Hi, Russell here. When installing Active Directory Lightweight Domain Services (AD LDS) instances, it is quite possible to paint oneself into a corner rather quickly. That’s because LDS comes with minimal schema definitions. To truly make LDS useful to your applications, one must have an understanding of how best to take advantage of the included schema definition files.

When performing an LDS installation using the AD LDS Setup Wizard, you are offered several schema options:

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When performing an installation using ADAM SP1, the following schema options are presented:

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So how do you know which LDF files to select? Well seriously, it all depends upon your intentions, and I’m not talking about whether or not you want to ask our resident Elf out on a date.

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Ideally, Schema definition requirements should be defined by your Application Developers. But as an AD or Server Administrator it will greatly benefit you to assist in the decision making process as the choices made during install are permanent. So what to pick?

Let’s start with definitions of the basic LDF files included in ADAM SP1:

  • MS-InetOrgPerson – Is a Microsoft implementation of the RFC 2798 LDAP Object Class. The InetOrgPerson object is used in many non-Microsoft X.500 and LDAP Directory Services to represent people within the enterprise.
  • MS-User.ldf - Is a Microsoft implementation of the X.500 User Class defined in RFC 1274. The User object class is the traditional representation for people within Microsoft’s Active Directory. Import of this LDF will provide AD LDS with a base user class, which can be used to define local users
  • MS-AZMan.ldf – Classes and attributes required to use ADAM/LDS as an authorization store for Windows Authorization Manager, AKA AZMan. Import of this LDF provides the base functionality to use AZMan .NET class libraries to leverage AD LDS as a role-based authentication store
  • MS-UserProxy.ldf – One of two LDF files required to use ADAM/LDS Bind Redirection Features. This ldf file extends default (no ldf imports) schema to allow user synchronization with Active Directory. Useful when you want to allow your internal forest(s) users extranet access to AD LDS hosted applications

I leaned on the word “implementation” in a couple of those definitions. That’s because whenever we discuss Internet RFCs, there is much that’s open to interpretation due to the use of the words “should,” “may,” “shall,” etc. as defined in Key words for use in RFCs to Indicate Requirement Levels. I also pointed out that UserProxy.ldf is one of two ldf files required to use ADAM/LDS for Bind Redirection to Active Directory. That’s because MS-ADAMSyncMetadata.ldf is missing from the ADAM SP1 Setup Wizard. (So is UserProxyFull). Windows Server 2008 and Windows Server 2008 R2 include these additional schema definitions as part of the Setup Wizard:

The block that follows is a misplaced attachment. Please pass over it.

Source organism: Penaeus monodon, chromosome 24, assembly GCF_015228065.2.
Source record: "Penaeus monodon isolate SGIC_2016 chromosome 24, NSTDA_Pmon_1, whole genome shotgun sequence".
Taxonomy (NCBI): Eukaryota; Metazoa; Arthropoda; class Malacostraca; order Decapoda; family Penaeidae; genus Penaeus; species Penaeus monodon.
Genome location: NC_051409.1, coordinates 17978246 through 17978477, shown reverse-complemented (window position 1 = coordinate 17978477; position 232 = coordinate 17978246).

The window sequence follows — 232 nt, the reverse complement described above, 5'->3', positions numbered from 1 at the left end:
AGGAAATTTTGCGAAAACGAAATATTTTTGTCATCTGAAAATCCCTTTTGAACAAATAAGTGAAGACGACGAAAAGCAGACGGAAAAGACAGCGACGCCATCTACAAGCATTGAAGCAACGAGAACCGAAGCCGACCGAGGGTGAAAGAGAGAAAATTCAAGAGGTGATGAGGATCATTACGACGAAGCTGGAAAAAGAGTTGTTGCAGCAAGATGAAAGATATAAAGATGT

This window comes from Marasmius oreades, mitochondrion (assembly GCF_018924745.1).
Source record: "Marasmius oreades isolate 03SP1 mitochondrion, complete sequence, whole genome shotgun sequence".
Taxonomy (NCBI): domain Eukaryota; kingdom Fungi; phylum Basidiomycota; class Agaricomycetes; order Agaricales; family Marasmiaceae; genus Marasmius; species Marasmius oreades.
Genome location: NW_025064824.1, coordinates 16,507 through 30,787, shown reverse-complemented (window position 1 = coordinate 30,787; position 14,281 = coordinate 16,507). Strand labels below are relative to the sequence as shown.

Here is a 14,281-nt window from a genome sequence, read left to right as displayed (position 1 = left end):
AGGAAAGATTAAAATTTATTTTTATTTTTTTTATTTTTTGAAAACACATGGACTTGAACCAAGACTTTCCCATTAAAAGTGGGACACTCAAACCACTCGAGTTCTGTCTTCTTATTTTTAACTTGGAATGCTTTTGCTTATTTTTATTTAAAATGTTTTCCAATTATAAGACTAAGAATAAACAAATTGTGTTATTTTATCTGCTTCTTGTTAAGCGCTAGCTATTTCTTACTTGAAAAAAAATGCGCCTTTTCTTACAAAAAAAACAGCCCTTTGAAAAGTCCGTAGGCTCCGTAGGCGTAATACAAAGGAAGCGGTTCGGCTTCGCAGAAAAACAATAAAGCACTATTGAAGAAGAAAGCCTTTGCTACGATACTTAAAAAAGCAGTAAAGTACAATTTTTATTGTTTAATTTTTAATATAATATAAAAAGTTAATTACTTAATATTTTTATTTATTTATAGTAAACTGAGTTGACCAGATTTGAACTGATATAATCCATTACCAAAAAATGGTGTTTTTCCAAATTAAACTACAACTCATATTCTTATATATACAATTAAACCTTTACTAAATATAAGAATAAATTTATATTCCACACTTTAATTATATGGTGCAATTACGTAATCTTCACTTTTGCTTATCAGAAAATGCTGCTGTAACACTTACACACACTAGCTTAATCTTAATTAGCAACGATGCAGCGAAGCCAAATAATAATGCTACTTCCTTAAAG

• MS-ADAMSyncMetadata – Creates the ADAMSync engine classes and attributes necessary to synchronize Active Directory with ADAM/LDS. Adamsync.exe uses these classes and attributes to translate AD Users into ADAM/LDS users. This gives you the design flexibility of allowing domain users coming in via the internet, to logon to LDS & be authenticated via proxy to the domain.
  • MS-ADLDS-DisplaySpecifiers – New for Windows Server 2008 (It is 2010 after all). Provides the capability to manage ADAM/LDS replication configuration with AD Sites and Services
  • MS-UserProxyFull – Allows full user or inetorgperson attribute definition for synchronized Active Directory users. Originating in ADAM SP1 but hidden from the installation wizard, it is now available as an option to MS-UserProxy.ldf

What? Hidden from the installation wizard you say? How can that be? Easy, there are actually several, optional schema mods contained within the Windows\ADAM installation directory. The LDF Files are coded with “@@UI-Description: @@excludeFromList” to keep them out of the Setup Wizard GUI. In Windows Server 2008 R2, there are four other LDF files hidden from view:

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These are actually some of the best files available. It is a shame they are hidden from view:

  • MS-adamschemaw2k3.ldf – This is a representation of Active Directory’s schema for Windows Server 2003 R2
  • MS-adamschemaw2k8.ldf – Like its little brother (no, not Scooter) this is a representation of Windows Server 2008 Schema
  • MS-ADAM-Upgrade-1 – Provides ADAM 1.0 and ADAM SP1 instances the ability to reload SSL certificates and makes the UnexpirePassword controlAccessRight to the schema.
  • MS-ADAM-Upgrade-2 – Introduces Windows Server 2008 R2 Recycle Bin Features into LDS

Now why would you need this enticing new feature in 2008 R2, such as the Recycle Bin? Uh, I don’t know, perhaps you like to see your users disappear with no way to recover? (No system state backup, no recycle bin to catch mistakes.) I work nights; I see many disaster recoveries, not just for AD LDS, but for AD too. This nifty feature can save you time and money – and most importantly – your job.  Until next time.

-Russell “Rusty aka R2 aka Spaniard” Despain